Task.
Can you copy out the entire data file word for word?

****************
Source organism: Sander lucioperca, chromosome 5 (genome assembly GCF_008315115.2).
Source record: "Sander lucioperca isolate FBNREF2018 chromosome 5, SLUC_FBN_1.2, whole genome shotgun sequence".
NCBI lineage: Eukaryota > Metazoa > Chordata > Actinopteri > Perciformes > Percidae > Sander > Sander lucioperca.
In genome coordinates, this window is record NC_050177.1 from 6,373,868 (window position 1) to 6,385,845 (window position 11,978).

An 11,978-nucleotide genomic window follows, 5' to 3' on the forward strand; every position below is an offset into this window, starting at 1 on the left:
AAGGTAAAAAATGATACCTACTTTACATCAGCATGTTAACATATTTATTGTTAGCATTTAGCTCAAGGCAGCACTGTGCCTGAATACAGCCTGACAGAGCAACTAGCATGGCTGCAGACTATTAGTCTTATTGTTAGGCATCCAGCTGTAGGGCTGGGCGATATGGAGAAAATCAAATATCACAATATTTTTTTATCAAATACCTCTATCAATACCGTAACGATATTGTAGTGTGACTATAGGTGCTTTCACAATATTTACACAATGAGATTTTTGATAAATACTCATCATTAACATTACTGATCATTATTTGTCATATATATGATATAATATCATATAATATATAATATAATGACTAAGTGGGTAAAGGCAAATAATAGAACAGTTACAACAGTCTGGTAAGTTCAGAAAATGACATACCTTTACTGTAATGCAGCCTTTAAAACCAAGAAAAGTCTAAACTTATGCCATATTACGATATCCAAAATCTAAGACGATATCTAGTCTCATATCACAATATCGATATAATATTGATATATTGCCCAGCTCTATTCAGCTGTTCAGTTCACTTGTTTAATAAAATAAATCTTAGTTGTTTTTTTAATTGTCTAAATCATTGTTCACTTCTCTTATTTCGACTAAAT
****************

Source organism: Sander lucioperca, chromosome 5 (genome assembly GCF_008315115.2).
Source record: "Sander lucioperca isolate FBNREF2018 chromosome 5, SLUC_FBN_1.2, whole genome shotgun sequence".
NCBI lineage: Eukaryota > Metazoa > Chordata > Actinopteri > Perciformes > Percidae > Sander > Sander lucioperca.
In genome coordinates, this window is record NC_050177.1 from 6,373,868 (window position 1) to 6,385,845 (window position 11,978).

An 11,978-nucleotide genomic window follows, 5' to 3' on the forward strand; every position below is an offset into this window, starting at 1 on the left:
AAGGTAAAAAATGATACCTACTTTACATCAGCATGTTAACATATTTATTGTTAGCATTTAGCTCAAGGCAGCACTGTGCCTGAATACAGCCTGACAGAGCAACTAGCATGGCTGCAGACTATTAGTCTTATTGTTAGGCATCCAGCTGTAGGGCTGGGCGATATGGAGAAAATCAAATATCACAATATTTTTTTATCAAATACCTCTATCAATACCGTAACGATATTGTAGTGTGACTATAGGTGCTTTCACAATATTTACACAATGAGATTTTTGATAAATACTCATCATTAACATTACTGATCATTATTTGTCATATATATGATATAATATCATATAATATATAATATAATGACTAAGTGGGTAAAGGCAAATAATAGAACAGTTACAACAGTCTGGTAAGTTCAGAAAATGACATACCTTTACTGTAATGCAGCCTTTAAAACCAAGAAAAGTCTAAACTTATGCCATATTACGATATCCAAAATCTAAGACGATATCTAGTCTCATATCACAATATCGATATAATATTGATATATTGCCCAGCTCTATTCAGCTGTTCAGTTCACTTGTTTAATAAAATAAATCTTAGTTGTTTTTTTAATTGTCTAAATCATTGTTCACTTCTCTTATTTCGACTAAAT